Monday 20 November 2017

'Some people think she is just a rude teen' - mum of girl who can't smile wants to connect with others with rare syndrome

A support group for people with a rare condition that prevents facial expression is hoping to reach out to more sufferers.

Teegan Bracken O'Reilly (16) has Moebius Syndrome
Teegan Bracken O'Reilly (16) has Moebius Syndrome
Laura Larkin

Laura Larkin

The mum of a teen with a rare condition which means she can’t smile or show any emotion has revealed people often think her daughter is simply “a rude teenager”.

Teegan Bracken O’Reilly (16), from Tallaght in Dublin, is one of just a handful of people in Ireland who have Moebius Syndrome.

The rare neurological condition affects movement in the face and prevents  sufferers from being able to make facial expressions.

The teen, who is due to sit her leaving cert this year was diagnosed when  she was 18 months old.

Doctors predicted she would encounter a number of developmental delays but  her mum said she has proved them wrong.

“We were told she might not walk and that she probably wouldn’t talk.  That’s horrible to hear when you have a little baby.

“But she has always been in mainstream schools and she is now planning to go onto college,” she said.

"She lives a normal teenage life except for what people cans see, that she can't make  a facial expression.

Teegan Bracken O'Reilly (16) with her mum Lesley, dad Anthony and brother Kane.
Teegan Bracken O'Reilly (16) with her mum Lesley, dad Anthony and brother Kane.

"So some people would think 'oh she's always very grumpy' or she is a rude teenager that just looks blank or distant to a conversation but as you get to know her you learn to pick up the different traits."

"People can think she is looking blank during a conversation or that she is just a normal grumpy teenager."

After years of thinking their family was the only one affected Lesley met  fellow Tallaght mum Mags Purtill Fennell, whose son Dexter (4) was also diagnosed with the condition.

The two families joined forces and set up a support group for people in  Ireland in the hope of raising awareness of the condition.

Dexter Purtill Fennell (4)
Dexter Purtill Fennell (4)

They were thrilled when 13 people got in touch.

“When you think about the odds and to have 13  people in Ireland who have it is a very big number,” Lesly said.

“It was a really great experience for everyone to be able to sit and have a  conversation about our experiences.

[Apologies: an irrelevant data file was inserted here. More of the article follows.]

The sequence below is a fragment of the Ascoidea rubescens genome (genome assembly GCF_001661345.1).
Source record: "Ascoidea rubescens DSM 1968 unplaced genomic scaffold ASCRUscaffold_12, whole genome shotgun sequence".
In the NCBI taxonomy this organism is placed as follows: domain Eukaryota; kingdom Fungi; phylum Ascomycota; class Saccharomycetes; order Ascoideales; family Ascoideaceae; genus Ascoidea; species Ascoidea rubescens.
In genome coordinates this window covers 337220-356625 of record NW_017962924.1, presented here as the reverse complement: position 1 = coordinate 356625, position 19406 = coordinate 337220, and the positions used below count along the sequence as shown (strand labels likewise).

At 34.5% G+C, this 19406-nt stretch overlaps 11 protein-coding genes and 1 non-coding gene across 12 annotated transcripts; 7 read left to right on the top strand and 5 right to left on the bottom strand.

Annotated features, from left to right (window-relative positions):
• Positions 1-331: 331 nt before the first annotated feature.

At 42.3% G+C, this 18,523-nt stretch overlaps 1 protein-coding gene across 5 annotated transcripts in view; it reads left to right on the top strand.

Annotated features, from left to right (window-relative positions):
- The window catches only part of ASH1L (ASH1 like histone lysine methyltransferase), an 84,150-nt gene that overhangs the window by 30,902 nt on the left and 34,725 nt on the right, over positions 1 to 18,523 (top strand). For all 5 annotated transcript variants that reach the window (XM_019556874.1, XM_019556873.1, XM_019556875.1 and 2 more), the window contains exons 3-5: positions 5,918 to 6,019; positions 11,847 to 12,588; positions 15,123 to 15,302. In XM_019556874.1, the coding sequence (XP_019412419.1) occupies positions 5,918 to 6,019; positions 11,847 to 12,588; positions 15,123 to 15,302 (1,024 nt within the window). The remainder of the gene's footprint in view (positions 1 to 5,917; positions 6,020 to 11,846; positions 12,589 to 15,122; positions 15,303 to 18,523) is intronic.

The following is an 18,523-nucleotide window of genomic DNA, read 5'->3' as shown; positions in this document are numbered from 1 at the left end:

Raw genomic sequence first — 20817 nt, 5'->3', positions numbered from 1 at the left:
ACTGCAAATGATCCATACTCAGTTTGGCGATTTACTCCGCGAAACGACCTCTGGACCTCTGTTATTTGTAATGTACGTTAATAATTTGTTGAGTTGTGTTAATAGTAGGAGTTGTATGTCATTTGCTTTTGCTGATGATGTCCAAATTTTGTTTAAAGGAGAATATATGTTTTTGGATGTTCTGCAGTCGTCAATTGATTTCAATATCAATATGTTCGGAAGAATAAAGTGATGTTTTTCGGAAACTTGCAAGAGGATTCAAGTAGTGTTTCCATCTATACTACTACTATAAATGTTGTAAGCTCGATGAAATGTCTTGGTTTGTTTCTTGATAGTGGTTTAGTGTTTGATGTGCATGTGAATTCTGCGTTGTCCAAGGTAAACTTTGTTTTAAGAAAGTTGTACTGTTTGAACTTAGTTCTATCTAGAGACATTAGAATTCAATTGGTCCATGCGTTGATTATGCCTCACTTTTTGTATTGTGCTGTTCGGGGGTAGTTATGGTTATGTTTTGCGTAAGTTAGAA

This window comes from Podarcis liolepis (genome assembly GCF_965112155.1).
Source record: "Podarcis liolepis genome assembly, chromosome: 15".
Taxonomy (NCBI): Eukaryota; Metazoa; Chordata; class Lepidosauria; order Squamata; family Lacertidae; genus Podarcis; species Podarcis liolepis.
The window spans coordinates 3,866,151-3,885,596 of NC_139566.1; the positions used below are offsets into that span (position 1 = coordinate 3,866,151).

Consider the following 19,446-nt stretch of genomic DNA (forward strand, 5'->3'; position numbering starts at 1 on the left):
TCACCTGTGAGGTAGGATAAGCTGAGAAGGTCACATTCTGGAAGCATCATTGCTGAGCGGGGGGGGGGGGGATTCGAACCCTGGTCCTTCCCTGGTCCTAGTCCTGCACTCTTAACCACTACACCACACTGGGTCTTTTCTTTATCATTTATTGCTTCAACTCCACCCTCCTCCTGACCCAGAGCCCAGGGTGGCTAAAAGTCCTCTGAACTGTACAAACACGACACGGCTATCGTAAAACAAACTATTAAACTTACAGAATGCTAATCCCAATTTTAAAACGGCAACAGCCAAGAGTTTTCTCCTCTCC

“It was especially great for parents of the younger children to realise that it’s not all doom and gloom."

The families are also hopeful that they can raise more awareness among the medical profession in Ireland, in the hope of encouraging more research or doctors to look at specialising in the area.

Limb deformities and balance problems are other problems which can be associated with the syndrome.

There are a number of symptoms which can be spotted in babies which point to the syndrome.

Some of the families who attended the first Moebius Ireland event in January 2015
Some of the families who attended the first Moebius Ireland event in January 2015

“They have no expressions, when they cry there are no tears, they can be like a doll. Their eyes don’t move properly and their ears are not level with their eyes,” Lesley said.

A doctor suggested to Lesley when Teegan was just two days old that she  should be examined for Moebius Syndrome but it was still 18 months before  she was officially diagnosed.

“We hope that one day there will be at least one doctor in Ireland who will have a specialist knowledge of Moebius Syndrome, so it will save families 18 months or two years of anguish of not knowing what’s happening with their babies,” she said.

Moebius Ireland will host a meet-up on January 29 from 2pm to 6pm in the Louis Fitzgerald hotel on the Naas Road and members will be hosting various events around the country to raise awareness of the condition.

Anyone who would like to get in touch with the newly formed group can  contact them on or on Facebook at Moebius Ireland.

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